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PCaaS vs. DaaS: learn the difference between these services

While there is a lot of confusion surrounding DaaS -- devices as a service -- and PCaaS and what these services are defined as, but there may be less of a distinction than you think.

Managing desktops and devices can keep IT teams busy and leave them little time for innovation or more strategic projects. To reduce the load, some organizations consider PC as a service or device as a service programs.

PC as a service (PCaaS) and device as a service (DaaS) make it easier to procure PCs and manage them throughout their lifespans, and they can take some day-to-day management tasks off of IT's plate. It's not always apparent how PCaaS and DaaS differ -- or if they differ at all.

IT administrators should learn the exact definitions of these terms to better inform any purchase decisions of these services.

Understanding the terms DaaS and PCaaS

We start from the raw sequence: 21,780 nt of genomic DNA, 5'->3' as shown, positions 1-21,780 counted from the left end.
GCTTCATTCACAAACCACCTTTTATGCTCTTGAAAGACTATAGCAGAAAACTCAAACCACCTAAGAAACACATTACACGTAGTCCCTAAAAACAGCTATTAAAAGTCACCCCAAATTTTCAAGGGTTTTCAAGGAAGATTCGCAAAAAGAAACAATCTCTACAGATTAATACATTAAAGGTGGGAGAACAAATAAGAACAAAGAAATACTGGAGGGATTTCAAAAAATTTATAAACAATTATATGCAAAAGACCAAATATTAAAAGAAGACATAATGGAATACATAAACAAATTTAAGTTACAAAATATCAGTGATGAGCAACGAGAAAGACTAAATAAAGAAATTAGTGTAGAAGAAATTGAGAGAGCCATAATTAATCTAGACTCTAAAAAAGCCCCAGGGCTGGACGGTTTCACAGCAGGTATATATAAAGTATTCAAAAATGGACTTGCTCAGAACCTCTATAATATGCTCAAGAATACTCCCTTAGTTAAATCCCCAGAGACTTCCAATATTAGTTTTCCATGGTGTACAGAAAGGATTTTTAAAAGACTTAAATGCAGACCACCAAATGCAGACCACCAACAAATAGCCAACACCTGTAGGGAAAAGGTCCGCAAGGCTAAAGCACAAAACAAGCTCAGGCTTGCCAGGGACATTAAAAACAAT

Many view PCaaS and DaaS as one in the same, while others view PCaaS as a subset of DaaS. Initially, vendors providing endpoints as a service only provided full desktops and laptops, which is how the PCaaS moniker came into being. The trend evolved to incorporate devices such as tablets and smartphones, making a conceptual move toward DaaS in both name and services.

To confuse matters more, the acronym DaaS can also stand for desktop as a service offerings, a cloud-based platform that offers virtual desktop services. Both PCaaS and DaaS take a different -- and in some ways, more traditional -- approach to desktop delivery compared to desktop as a service. PCaaS and DaaS provide subscription-based services that offer physical devices for on-premises use. These devices come with operating systems and software -- compared to desktop as a service's virtual images streamed to client systems.